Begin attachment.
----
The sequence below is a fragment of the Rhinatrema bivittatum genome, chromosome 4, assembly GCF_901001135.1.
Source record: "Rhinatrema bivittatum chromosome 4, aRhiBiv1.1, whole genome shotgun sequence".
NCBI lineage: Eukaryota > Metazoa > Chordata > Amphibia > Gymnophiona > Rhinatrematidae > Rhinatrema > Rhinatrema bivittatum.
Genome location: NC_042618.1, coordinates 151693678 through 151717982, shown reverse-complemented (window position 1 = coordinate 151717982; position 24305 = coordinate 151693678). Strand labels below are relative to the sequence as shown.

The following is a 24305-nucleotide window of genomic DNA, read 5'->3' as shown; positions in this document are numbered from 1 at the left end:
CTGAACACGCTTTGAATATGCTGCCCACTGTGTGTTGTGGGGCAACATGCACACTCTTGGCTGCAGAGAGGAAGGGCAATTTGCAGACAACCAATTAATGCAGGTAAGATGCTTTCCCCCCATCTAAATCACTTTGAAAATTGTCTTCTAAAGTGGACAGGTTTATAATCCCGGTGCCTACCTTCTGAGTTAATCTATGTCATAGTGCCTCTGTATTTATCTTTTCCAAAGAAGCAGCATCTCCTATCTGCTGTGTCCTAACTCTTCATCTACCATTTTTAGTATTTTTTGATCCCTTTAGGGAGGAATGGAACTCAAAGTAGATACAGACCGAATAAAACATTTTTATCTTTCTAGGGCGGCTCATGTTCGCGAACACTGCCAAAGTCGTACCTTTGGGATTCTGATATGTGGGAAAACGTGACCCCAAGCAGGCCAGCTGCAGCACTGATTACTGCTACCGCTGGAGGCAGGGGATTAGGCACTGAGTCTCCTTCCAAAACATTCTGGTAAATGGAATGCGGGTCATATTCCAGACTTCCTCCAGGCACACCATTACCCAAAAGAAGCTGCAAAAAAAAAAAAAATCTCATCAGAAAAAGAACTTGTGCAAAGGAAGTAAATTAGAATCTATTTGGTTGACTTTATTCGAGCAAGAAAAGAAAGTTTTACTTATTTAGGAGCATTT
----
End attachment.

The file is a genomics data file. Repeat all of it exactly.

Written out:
The sequence below is a fragment of the Rhinatrema bivittatum genome, chromosome 4, assembly GCF_901001135.1.
Source record: "Rhinatrema bivittatum chromosome 4, aRhiBiv1.1, whole genome shotgun sequence".
NCBI lineage: Eukaryota > Metazoa > Chordata > Amphibia > Gymnophiona > Rhinatrematidae > Rhinatrema > Rhinatrema bivittatum.
Genome location: NC_042618.1, coordinates 151693678 through 151717982, shown reverse-complemented (window position 1 = coordinate 151717982; position 24305 = coordinate 151693678). Strand labels below are relative to the sequence as shown.

The following is a 24305-nucleotide window of genomic DNA, read 5'->3' as shown; positions in this document are numbered from 1 at the left end:
CTGAACACGCTTTGAATATGCTGCCCACTGTGTGTTGTGGGGCAACATGCACACTCTTGGCTGCAGAGAGGAAGGGCAATTTGCAGACAACCAATTAATGCAGGTAAGATGCTTTCCCCCCATCTAAATCACTTTGAAAATTGTCTTCTAAAGTGGACAGGTTTATAATCCCGGTGCCTACCTTCTGAGTTAATCTATGTCATAGTGCCTCTGTATTTATCTTTTCCAAAGAAGCAGCATCTCCTATCTGCTGTGTCCTAACTCTTCATCTACCATTTTTAGTATTTTTTGATCCCTTTAGGGAGGAATGGAACTCAAAGTAGATACAGACCGAATAAAACATTTTTATCTTTCTAGGGCGGCTCATGTTCGCGAACACTGCCAAAGTCGTACCTTTGGGATTCTGATATGTGGGAAAACGTGACCCCAAGCAGGCCAGCTGCAGCACTGATTACTGCTACCGCTGGAGGCAGGGGATTAGGCACTGAGTCTCCTTCCAAAACATTCTGGTAAATGGAATGCGGGTCATATTCCAGACTTCCTCCAGGCACACCATTACCCAAAAGAAGCTGCAAAAAAAAAAAAAATCTCATCAGAAAAAGAACTTGTGCAAAGGAAGTAAATTAGAATCTATTTGGTTGACTTTATTCGAGCAAGAAAAGAAAGTTTTACTTATTTAGGAGCATTT